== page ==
Moreover, liberal ideals, such as free trade, diplomacy, democratic practices, equality, and opportunity mark the United Federation of Planets (and Star Fleet, the military wing of the Federation) as a liberal project. Human beings led humanity to the end of history working together through their social, political, and economic problems. Star Trek exists in a “post-scarcity” economy, meaning basic needs are no longer scarce. Ready access to food, shelter, culture and learning, and real freedom from oppression all mark the daily reality for Federation citizens. Strong institutions make that possible. The Federation and Star Fleet provide stability, access to the necessities of life, and even deeper meaning. Roddenberry’s vision is unabashedly a love letter to the institutions that make up mid-century America. Although Roddenberry would have been aware of the realities of the 1960s with regards to continued oppression of many Americans, he saw a path forward that preserved the best aspects of liberalism (democratic, but bureaucratic institutions that provide services for humanity) while the very real aspects of institutions that have historically been oppressive could be excised. Later series continue these traditions, even when they took darker turns. Deep Space Nine, which aired after the end of the Cold War (beginning in 1993), explored the after-effects of colonization, while still promoting the ideal of liberalism as being a meaningful way forward. The last three seasons dealt with an ongoing war that the Federation was fighting against the Dominion and Cardassians. War crimes, violence, terrorism, and culpability for such things were among other weighty issues that the show addressed. Deep Space Nine asked serious questions about some of those institutional structures, such as how they are protected. The show reveals the existence of the CIA-like Section 31 in one episode. In another Benjamin Sisko, the Captain of the station, engages in an act of fabricating evidence and then even signs off on the assassination of a Romulan Senator in order to get Romulan support in the ongoing Dominion war (considered one of the best Deep Space Nine episodes).6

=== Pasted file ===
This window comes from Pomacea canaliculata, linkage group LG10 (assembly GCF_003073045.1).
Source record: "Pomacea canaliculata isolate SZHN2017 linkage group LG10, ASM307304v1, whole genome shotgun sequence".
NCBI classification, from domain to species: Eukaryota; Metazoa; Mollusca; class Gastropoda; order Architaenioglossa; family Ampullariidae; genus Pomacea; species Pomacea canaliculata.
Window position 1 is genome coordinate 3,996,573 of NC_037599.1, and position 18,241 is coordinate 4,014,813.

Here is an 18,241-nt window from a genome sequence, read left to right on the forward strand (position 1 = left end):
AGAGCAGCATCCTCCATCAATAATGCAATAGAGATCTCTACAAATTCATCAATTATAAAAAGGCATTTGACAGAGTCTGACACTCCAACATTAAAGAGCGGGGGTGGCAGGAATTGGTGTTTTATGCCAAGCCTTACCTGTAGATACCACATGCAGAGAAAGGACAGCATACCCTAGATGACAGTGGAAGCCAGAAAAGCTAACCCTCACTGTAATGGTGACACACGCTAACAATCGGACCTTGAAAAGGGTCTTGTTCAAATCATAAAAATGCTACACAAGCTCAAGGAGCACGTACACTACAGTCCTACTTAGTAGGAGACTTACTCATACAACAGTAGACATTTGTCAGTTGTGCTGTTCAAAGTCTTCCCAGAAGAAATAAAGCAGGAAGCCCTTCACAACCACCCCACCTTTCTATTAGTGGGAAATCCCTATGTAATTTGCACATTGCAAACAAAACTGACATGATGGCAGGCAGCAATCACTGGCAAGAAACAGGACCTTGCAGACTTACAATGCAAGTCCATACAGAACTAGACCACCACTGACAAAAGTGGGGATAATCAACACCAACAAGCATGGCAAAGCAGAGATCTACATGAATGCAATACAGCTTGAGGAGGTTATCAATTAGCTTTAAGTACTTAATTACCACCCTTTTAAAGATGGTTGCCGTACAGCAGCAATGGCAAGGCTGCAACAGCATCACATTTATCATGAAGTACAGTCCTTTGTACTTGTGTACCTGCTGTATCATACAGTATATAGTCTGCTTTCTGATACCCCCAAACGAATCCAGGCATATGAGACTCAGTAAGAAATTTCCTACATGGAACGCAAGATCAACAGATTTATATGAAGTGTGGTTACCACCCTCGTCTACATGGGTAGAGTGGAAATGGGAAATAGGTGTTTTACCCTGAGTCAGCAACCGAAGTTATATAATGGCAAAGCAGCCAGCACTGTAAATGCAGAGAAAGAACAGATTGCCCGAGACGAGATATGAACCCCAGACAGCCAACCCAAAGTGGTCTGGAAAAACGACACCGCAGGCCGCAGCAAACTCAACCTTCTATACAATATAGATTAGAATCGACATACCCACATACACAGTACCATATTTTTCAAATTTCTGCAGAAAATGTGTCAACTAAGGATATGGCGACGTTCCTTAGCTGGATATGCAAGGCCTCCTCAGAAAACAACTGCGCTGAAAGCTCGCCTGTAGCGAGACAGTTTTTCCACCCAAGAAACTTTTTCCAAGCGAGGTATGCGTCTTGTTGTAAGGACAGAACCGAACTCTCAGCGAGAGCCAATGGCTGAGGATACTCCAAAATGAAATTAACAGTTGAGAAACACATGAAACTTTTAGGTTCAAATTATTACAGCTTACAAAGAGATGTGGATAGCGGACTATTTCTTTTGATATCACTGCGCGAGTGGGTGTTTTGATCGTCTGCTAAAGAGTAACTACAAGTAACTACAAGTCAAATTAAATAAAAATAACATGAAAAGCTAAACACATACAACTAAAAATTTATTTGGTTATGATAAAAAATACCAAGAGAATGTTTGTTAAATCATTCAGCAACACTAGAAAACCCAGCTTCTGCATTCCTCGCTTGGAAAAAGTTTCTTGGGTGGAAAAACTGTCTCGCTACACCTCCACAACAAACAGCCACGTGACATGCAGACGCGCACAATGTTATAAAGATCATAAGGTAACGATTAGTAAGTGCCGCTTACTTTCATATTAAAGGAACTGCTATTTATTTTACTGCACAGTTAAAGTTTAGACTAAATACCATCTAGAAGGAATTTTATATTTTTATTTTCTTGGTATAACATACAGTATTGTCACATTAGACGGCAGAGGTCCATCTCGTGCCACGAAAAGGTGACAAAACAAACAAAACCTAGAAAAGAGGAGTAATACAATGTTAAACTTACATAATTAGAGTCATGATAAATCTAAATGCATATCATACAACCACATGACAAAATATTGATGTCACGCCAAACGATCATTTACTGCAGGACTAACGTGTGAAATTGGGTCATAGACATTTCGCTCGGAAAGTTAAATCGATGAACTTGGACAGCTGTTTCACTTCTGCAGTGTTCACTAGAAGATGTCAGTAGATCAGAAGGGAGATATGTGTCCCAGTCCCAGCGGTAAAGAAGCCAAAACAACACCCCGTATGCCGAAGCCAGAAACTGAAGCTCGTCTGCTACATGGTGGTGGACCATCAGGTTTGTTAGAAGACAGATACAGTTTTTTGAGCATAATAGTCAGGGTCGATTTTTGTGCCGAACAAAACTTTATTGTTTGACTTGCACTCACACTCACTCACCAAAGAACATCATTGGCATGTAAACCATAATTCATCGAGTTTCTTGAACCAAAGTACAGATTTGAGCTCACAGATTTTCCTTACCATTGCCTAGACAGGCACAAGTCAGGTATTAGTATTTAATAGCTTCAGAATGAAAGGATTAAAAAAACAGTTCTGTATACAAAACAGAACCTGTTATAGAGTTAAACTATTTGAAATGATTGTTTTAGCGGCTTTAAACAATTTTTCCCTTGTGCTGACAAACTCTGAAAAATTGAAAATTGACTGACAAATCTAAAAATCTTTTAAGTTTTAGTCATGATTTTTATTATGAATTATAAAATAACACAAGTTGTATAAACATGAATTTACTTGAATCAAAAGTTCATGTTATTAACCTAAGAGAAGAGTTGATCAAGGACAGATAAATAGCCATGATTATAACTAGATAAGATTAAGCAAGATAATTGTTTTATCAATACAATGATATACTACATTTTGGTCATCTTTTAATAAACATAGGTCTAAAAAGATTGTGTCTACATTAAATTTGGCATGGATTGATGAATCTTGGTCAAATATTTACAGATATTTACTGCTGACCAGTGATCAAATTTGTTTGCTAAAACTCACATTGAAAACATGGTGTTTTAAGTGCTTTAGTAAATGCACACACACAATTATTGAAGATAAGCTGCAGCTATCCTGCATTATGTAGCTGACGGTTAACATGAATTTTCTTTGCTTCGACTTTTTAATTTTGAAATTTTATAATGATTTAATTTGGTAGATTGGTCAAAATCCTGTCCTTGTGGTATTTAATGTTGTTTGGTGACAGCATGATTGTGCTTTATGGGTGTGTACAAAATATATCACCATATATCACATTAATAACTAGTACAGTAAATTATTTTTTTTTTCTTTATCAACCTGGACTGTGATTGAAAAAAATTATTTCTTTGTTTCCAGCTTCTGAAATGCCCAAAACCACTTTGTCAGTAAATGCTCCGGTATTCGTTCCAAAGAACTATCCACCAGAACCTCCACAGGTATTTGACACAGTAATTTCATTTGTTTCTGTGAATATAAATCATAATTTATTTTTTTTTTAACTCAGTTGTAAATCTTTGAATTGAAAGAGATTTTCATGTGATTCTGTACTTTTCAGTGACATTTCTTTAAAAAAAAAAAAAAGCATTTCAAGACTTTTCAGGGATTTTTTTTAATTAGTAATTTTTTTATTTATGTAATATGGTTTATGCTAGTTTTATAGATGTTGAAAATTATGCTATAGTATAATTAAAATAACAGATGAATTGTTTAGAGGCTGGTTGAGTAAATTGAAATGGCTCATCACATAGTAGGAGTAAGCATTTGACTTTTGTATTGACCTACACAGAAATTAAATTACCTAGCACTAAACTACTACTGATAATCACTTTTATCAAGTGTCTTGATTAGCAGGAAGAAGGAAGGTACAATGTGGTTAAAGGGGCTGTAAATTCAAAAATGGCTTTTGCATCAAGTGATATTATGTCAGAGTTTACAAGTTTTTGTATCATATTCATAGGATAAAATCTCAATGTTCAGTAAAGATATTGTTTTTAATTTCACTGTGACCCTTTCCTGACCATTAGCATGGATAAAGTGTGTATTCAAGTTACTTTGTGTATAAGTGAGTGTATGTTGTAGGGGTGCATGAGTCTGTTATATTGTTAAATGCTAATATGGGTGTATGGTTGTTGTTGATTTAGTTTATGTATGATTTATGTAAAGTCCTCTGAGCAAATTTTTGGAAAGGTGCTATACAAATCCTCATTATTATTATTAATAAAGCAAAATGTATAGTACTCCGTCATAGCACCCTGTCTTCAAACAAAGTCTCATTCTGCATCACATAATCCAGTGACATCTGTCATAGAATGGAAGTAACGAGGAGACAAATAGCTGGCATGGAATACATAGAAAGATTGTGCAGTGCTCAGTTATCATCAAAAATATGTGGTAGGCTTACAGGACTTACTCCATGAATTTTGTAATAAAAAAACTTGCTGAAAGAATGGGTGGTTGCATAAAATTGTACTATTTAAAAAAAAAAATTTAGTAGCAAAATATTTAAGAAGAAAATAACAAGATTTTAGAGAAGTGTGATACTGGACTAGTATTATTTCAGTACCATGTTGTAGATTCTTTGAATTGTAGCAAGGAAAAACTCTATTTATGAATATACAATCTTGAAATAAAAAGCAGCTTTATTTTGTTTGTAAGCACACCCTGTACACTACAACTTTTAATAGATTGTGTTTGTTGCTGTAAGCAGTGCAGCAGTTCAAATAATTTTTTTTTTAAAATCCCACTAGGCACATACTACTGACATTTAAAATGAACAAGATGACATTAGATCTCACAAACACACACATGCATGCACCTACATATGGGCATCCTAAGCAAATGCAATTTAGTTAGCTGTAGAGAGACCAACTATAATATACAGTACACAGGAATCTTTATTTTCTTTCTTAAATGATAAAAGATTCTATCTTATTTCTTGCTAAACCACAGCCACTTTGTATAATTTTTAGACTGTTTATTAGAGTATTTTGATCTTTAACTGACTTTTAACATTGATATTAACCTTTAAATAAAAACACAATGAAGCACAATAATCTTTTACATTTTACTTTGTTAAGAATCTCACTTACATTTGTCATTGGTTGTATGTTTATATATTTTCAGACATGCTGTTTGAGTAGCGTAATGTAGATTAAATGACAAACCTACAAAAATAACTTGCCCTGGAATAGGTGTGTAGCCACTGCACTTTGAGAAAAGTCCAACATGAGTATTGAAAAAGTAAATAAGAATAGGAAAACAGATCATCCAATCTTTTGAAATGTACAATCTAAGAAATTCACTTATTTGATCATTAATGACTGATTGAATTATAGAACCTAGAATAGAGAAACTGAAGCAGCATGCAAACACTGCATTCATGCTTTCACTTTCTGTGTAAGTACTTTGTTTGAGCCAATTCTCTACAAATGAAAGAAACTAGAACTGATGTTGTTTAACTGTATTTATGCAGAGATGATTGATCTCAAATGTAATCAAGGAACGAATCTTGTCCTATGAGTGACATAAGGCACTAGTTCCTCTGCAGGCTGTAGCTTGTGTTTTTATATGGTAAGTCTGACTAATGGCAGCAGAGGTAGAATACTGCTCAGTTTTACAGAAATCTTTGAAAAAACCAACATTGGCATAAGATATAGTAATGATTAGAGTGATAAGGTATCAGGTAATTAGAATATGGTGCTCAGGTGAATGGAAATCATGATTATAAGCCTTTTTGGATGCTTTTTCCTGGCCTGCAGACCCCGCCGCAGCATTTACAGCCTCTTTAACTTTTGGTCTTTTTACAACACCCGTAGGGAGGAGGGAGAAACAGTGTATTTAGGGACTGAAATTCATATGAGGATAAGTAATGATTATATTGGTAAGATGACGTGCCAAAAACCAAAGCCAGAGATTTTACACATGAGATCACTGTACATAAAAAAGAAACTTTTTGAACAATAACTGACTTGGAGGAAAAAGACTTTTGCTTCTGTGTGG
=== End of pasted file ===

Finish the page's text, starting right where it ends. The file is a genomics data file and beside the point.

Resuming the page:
Star Wars brings a very different and just as attractive message to the public imagination. If in the Roddenberrian future, institutions can be instrumental in freeing humanity to reach a greater and united potential, in George Lucas’ distant galaxy of the past, haphazard and power hungry institutions need constant watering of the tree of liberty, preferably by headstrong and idealistic individuals. Unlike Roddenberry’s greatest generation pro-institution argument for liberalism, Lucas questions the basis of that institution-centric liberalism. He came of age in southern California at a time when that liberal consensus started to come apart at the seams. He grew up racing cars in a semi-rural landscape dominated by the defense industry and then came to love film through independent film screenings held in a backyard in Silver Lake. He developed a love of foreign films that tended to question the social order, such as the French New Wave films. Lucas’ first foray into film-making came during his time as a student at University of Southern California’s film program with a short Electronic Labyrinth: THX-1138 4EB (1967) a film about oppressive institutions, surveillance, and the push for greater freedoms for young people. He later turned it into a feature film in 1971, but had little commercial success with it. Humans live in an underground city where they are carefully monitored and regularly drugged. The lead character’s rebellion by leaving the city leads not to death, as he’d been warned, but to true freedom. His later films include the nostalgia-driven American Graffiti, his first box office success. He also co-founded the production company American Zootrope with Francis Ford Coppola, which would present a challenge to the classic Hollywood system and give creators more independence. He continued that tradition with his own production company, Lucasfilms.7